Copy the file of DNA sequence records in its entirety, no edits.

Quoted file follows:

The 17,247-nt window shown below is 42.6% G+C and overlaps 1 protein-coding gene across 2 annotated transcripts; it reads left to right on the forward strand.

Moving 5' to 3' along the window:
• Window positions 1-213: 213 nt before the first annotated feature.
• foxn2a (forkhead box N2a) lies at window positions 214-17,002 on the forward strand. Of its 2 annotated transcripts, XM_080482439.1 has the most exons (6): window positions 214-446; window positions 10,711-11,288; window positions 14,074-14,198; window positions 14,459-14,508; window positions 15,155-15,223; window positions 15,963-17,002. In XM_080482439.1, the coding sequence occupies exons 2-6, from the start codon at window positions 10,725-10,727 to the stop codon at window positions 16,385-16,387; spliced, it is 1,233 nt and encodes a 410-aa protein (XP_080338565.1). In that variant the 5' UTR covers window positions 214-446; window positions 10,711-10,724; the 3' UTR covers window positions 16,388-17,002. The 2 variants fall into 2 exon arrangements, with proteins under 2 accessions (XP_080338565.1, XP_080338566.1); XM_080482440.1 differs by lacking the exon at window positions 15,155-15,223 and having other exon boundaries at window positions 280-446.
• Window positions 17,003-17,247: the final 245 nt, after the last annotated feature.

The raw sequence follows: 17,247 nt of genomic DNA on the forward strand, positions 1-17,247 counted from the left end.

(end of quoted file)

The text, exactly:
The 17,247-nt window shown below is 42.6% G+C and overlaps 1 protein-coding gene across 2 annotated transcripts; it reads left to right on the forward strand.

Moving 5' to 3' along the window:
• Window positions 1-213: 213 nt before the first annotated feature.
• foxn2a (forkhead box N2a) lies at window positions 214-17,002 on the forward strand. Of its 2 annotated transcripts, XM_080482439.1 has the most exons (6): window positions 214-446; window positions 10,711-11,288; window positions 14,074-14,198; window positions 14,459-14,508; window positions 15,155-15,223; window positions 15,963-17,002. In XM_080482439.1, the coding sequence occupies exons 2-6, from the start codon at window positions 10,725-10,727 to the stop codon at window positions 16,385-16,387; spliced, it is 1,233 nt and encodes a 410-aa protein (XP_080338565.1). In that variant the 5' UTR covers window positions 214-446; window positions 10,711-10,724; the 3' UTR covers window positions 16,388-17,002. The 2 variants fall into 2 exon arrangements, with proteins under 2 accessions (XP_080338565.1, XP_080338566.1); XM_080482440.1 differs by lacking the exon at window positions 15,155-15,223 and having other exon boundaries at window positions 280-446.
• Window positions 17,003-17,247: the final 245 nt, after the last annotated feature.

The raw sequence follows: 17,247 nt of genomic DNA on the forward strand, positions 1-17,247 counted from the left end.